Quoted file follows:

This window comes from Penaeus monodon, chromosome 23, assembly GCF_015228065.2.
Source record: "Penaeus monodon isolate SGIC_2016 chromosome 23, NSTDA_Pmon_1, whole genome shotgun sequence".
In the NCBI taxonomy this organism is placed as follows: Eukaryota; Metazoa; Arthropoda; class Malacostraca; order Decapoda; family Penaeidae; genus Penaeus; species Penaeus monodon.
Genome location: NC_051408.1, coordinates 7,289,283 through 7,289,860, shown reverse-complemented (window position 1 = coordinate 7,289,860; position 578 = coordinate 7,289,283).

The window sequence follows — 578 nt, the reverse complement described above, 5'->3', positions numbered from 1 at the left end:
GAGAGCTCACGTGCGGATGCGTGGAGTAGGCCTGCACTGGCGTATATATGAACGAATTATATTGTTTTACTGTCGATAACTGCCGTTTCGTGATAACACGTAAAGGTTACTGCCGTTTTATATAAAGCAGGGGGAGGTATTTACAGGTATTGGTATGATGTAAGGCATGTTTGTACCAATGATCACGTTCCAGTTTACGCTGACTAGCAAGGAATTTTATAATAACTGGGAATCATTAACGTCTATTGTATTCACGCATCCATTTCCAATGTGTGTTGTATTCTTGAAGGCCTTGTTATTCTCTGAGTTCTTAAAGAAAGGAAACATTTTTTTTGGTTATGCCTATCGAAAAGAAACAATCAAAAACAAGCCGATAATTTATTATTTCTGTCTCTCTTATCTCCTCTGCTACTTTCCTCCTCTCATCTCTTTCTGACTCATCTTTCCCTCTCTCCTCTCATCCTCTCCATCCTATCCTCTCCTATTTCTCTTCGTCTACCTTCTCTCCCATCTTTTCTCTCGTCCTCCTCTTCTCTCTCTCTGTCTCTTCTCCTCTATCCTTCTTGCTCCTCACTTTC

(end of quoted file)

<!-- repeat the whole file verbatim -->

This window comes from Penaeus monodon, chromosome 23, assembly GCF_015228065.2.
Source record: "Penaeus monodon isolate SGIC_2016 chromosome 23, NSTDA_Pmon_1, whole genome shotgun sequence".
In the NCBI taxonomy this organism is placed as follows: Eukaryota; Metazoa; Arthropoda; class Malacostraca; order Decapoda; family Penaeidae; genus Penaeus; species Penaeus monodon.
Genome location: NC_051408.1, coordinates 7,289,283 through 7,289,860, shown reverse-complemented (window position 1 = coordinate 7,289,860; position 578 = coordinate 7,289,283).

The window sequence follows — 578 nt, the reverse complement described above, 5'->3', positions numbered from 1 at the left end:
GAGAGCTCACGTGCGGATGCGTGGAGTAGGCCTGCACTGGCGTATATATGAACGAATTATATTGTTTTACTGTCGATAACTGCCGTTTCGTGATAACACGTAAAGGTTACTGCCGTTTTATATAAAGCAGGGGGAGGTATTTACAGGTATTGGTATGATGTAAGGCATGTTTGTACCAATGATCACGTTCCAGTTTACGCTGACTAGCAAGGAATTTTATAATAACTGGGAATCATTAACGTCTATTGTATTCACGCATCCATTTCCAATGTGTGTTGTATTCTTGAAGGCCTTGTTATTCTCTGAGTTCTTAAAGAAAGGAAACATTTTTTTTGGTTATGCCTATCGAAAAGAAACAATCAAAAACAAGCCGATAATTTATTATTTCTGTCTCTCTTATCTCCTCTGCTACTTTCCTCCTCTCATCTCTTTCTGACTCATCTTTCCCTCTCTCCTCTCATCCTCTCCATCCTATCCTCTCCTATTTCTCTTCGTCTACCTTCTCTCCCATCTTTTCTCTCGTCCTCCTCTTCTCTCTCTCTGTCTCTTCTCCTCTATCCTTCTTGCTCCTCACTTTC